School of Information
(Previously School of Library & Information Studies)
The Concilium Bibliographicum
The Concilium Bibliographicum, one of largest
science information initiatives of the early twentieth century, was
created by an idealistic American zoologist,
Haviland Field in Zurich, Switzerland, in 1895.
The objective was to provide complete coverage of the
scholarly literature on zoology in all languages using
the most sophisticated techniques
then available: catalog cards for flexibility, rapid search, and constant
updating; and quick search and rigorously detailed subject description using
the Universal Decimal Classification being developed at the International
Institute for Bibliography by Paul Otlet and Henri LaFontaine in Brussels,
Belgium, also established in 1895.
The plan was to provide a bi-monthly or monthly subscription service
on cards which could be filed cumulatively by subject to provide an always
up-to-date bibliography on zoology and related literature.
It was a controversial move away from
printed lists (hard to update) and the provision of abstracts.
The sample card above is an entry for a Polish article on the
production of spermatozoa by the edible snail (escargot, Helix pomatia).
Since few zoologists understood Polish a translation is provided,
in this case into German then understood by all serious scientists.
The UDC subject coding is at the top right.
Zurich, Switzerland, was chosen as the location instead of
the United States because it facilitated access to leading libraries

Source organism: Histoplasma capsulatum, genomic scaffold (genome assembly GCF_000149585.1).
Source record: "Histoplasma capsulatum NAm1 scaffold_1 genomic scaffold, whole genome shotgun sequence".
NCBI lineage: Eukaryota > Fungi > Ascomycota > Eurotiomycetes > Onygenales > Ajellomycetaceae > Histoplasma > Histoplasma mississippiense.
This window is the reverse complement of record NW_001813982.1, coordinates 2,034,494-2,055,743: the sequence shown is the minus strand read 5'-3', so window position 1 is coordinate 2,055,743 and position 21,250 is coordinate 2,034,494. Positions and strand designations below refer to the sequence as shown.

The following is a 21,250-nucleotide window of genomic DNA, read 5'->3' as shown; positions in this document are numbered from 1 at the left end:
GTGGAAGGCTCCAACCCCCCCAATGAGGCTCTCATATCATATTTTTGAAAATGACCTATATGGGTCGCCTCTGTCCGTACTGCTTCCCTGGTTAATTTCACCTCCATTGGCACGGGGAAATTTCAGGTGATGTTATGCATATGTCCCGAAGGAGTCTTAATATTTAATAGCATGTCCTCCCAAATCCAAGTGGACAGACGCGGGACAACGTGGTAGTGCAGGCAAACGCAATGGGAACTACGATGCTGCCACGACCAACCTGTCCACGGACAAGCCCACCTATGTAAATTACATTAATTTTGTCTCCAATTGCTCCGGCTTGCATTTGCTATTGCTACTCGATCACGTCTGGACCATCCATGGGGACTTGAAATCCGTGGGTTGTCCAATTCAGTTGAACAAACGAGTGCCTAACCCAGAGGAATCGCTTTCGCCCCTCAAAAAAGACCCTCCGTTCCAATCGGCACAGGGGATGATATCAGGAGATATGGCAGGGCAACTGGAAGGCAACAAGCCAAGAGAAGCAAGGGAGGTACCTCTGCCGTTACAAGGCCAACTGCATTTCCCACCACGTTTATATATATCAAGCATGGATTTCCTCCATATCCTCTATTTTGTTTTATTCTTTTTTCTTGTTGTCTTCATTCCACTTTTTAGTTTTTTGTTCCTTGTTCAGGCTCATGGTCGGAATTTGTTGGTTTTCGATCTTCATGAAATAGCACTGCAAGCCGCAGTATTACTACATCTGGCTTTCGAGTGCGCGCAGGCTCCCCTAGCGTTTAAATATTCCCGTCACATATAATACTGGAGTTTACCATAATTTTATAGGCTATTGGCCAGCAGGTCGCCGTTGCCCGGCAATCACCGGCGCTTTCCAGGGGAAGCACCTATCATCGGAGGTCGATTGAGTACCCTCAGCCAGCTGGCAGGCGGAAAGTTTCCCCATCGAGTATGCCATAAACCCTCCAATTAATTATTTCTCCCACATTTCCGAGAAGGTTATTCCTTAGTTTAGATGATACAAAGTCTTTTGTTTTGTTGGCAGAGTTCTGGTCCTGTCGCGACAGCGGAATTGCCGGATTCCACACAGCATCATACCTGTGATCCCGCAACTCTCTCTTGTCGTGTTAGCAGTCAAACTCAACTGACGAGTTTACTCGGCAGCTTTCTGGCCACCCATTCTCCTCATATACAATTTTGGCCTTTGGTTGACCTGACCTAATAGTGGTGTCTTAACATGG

and was symbolic of Field's desire for interntional science to promote
The Concilium Bibliographicum was initially
financed by Field from his personal and his family's funds.
Although by the 1903 some 13,000,000 cards had been sent to
over 600 subscribers, making the service financially
self-sustaining from subscriptions to sets of cards was
Seeking funding from grants and subscriptions proved difficult and
was chronically insufficient. Funding agencies tended to support
national rather than international enterprises.
Much labor was donated by volunteers
but the high costs of printing entries on cards and storing the
supply of spare cards before the days of one-off printing
was a major burden.
After Field died in 1921, the Concilium Bibliographicum
continued with great difficulties until it closed in 1940
amid wartime disruption.
The only detailed account is: Colin B. Burke. Information
and intrigue: From index cards to Dewey Decimals to Alger Hiss.
MIT Press, 2014.
Herbert Haviland Field. The Work of the Concilium Bibliographicum,
The American Naturalist 32, no. 384 (Dec. 1898): 925-928.
Murray, Katherine O. History Of Some Attempts to Organize Bibliography
Internationally, in Jesse J Shera and Margaret Egan (eds.)
Bibliographic Organization, 24-53. Chicago: Univ. of Chicago
Additional sources are listed on Colin Burke's website http://userpages.umbc.edu/~burke/
with an extensive bibliography at http://userpages.umbc.edu/~burke/fieldbib716pdf.pdf
- Colin B. Burke and Michael K. Buckland. Herbert Haviland Field
(1868-1921): Bibliographer of Zoology. Bulletin of the Association for
Information Science and Technology 42, no 6 (August/September 2016): 10-14. pdf
- Michael K. Buckland and Colin B. Burke. Precise Zoological Information:
The Concilium Bibliographicum, 1895-1940. Bulletin of the Association for
Information Science and Technology 42, no 6 (August/September 2016):15- 19. pdf.
Also Wikipedia: Concilium
Bibliographicum and Herbert
or to Michael Buckland's